Movement and Learning: Understanding Sensory Integration
Take a moment and think about your daily routines.
How do I prepare for my day?
Do I have strategies for staying alert during long meetings?
How do I relax and regroup before time with family in the evenings?
Now think about these questions from the point of view of our students.
How can I transition from my quiet home to a classroom with many students?
How can I stay engaged during the work cycles and classes?
What do I do with all my energy when it’s time to calm down at night?
Just as students develop executive function skills to organize, prioritize and manipulate incoming information, they must also process and organize all of the sensations experienced from the environment. While we are most commonly aware of the sensory systems that process what we hear, see, smell, taste and touch, there are two other systems that also impact a student’s ability to function in the classroom: the vestibular system (awareness of movement) and the proprioceptive system (body awareness).
At times, students process all of this incoming information efficiently and make choices about how to stay calm, respond to the environment and/or stay alert and focused on the task at hand. Other times, the incoming sensory information is too much and the student is over-excited, unorganized, and unable to stay still. Alternatively, perhaps the student is not processing enough sensory input and is struggling to focus and engage with a task.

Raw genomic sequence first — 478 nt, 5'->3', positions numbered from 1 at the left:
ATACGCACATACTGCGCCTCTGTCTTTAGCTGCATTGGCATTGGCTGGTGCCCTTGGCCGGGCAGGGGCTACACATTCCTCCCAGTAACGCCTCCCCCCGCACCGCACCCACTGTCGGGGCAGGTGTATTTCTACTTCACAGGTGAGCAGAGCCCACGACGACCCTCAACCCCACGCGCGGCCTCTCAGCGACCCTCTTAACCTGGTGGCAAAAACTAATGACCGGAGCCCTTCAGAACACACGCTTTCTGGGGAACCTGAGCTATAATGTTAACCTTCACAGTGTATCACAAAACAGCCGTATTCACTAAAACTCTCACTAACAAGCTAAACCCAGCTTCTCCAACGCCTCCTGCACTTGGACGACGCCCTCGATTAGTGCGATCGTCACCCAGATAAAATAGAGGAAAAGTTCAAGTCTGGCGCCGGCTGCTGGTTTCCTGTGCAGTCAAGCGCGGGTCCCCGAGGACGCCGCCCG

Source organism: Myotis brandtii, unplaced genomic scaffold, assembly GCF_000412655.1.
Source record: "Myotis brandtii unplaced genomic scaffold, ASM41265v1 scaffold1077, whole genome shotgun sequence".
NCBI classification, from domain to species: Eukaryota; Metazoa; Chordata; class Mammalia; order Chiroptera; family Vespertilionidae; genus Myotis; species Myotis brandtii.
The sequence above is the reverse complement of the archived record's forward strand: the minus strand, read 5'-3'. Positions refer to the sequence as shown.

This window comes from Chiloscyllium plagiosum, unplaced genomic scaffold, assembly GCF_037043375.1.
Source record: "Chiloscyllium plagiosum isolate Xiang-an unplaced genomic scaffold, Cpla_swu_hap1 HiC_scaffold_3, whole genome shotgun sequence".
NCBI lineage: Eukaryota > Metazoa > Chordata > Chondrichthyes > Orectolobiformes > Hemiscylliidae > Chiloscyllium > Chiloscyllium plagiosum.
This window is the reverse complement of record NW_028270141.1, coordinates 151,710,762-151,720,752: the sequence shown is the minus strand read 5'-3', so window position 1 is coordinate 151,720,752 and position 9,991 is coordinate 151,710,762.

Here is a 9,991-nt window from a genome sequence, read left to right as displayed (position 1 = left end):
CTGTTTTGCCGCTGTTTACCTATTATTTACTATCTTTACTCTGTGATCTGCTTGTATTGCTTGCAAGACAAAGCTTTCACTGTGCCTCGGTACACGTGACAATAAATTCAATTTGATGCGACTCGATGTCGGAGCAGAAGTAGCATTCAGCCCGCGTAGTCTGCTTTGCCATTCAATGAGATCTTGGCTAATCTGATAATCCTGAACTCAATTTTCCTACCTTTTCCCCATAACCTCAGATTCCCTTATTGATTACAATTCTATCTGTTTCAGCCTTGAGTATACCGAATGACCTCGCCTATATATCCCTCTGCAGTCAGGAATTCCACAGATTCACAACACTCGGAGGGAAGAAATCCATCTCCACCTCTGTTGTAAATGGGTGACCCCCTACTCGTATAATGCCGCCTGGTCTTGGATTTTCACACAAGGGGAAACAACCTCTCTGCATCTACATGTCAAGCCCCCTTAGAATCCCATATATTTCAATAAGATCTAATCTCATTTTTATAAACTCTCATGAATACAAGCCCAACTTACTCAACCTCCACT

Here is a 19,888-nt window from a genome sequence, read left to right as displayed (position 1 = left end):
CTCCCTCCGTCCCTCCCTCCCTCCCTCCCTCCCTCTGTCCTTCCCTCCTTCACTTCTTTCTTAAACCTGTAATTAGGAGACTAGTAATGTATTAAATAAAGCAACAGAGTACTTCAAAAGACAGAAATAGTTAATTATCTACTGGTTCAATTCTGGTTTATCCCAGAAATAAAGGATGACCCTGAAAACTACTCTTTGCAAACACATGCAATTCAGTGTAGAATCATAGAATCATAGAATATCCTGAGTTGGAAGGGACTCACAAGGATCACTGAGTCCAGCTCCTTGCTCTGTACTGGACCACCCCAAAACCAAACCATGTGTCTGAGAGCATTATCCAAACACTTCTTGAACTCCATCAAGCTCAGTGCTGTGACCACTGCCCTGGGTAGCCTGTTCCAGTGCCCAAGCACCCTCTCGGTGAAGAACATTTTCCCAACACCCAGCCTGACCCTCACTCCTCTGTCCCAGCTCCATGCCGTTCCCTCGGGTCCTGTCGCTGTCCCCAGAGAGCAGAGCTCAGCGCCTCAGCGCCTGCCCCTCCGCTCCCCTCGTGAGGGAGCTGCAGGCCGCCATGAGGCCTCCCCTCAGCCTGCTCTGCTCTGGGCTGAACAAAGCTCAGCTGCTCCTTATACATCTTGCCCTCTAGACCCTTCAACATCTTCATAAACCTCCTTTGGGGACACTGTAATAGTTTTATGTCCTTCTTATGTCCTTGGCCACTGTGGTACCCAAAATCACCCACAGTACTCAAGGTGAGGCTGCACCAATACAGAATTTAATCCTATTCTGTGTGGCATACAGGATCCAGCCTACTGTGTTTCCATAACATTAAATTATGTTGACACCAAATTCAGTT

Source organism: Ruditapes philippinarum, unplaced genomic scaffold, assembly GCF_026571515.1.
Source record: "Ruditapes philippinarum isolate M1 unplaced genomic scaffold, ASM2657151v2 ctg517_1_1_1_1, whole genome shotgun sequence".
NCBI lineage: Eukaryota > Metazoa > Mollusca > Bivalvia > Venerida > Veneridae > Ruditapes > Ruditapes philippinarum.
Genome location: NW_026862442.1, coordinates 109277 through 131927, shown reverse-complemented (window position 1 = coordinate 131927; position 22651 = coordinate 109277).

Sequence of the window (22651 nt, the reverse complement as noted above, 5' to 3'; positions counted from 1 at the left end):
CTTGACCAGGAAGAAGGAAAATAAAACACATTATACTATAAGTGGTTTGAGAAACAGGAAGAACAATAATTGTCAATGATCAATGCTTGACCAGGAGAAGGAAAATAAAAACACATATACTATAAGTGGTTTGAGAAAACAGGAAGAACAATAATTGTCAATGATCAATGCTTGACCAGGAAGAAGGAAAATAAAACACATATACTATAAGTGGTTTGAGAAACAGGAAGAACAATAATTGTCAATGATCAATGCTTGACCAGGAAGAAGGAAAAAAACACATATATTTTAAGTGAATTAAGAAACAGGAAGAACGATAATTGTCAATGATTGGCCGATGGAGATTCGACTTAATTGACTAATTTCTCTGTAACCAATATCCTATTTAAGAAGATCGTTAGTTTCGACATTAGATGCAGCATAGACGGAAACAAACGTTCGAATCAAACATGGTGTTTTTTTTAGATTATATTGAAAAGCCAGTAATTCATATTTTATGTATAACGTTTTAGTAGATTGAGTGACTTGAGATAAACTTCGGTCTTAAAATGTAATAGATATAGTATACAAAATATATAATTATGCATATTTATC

Our classrooms provide opportunities for students to meet their sensory needs in several ways. Peace corners, brain break stations, “Movement Matters” activities such as spot-scotch, and walk-and-talks around the building are just some of the ways in which students meet their sensory needs throughout the day.
Developing effective sensory integration strategies requires time and practice. Sometimes, help from an Occupational Therapist (OT) is needed. By analyzing patterns in behavior, the OT develops a ‘sensory diet’ designed to improve a student’s focus, attention span and ability to process environmental inputs.
If you are interested in learning more about the role of sensory integration, check out the book Smart Moves – Why Learning is Not All in Your Head by Carla Hannaford, Ph.D. You may get some new strategies for staying focused during long meetings, or get re-energized for an evening of playtime with your children!
For more information about our Movement Matters curriculum, check out pages 5–8 of our 2015–16 Year in Review.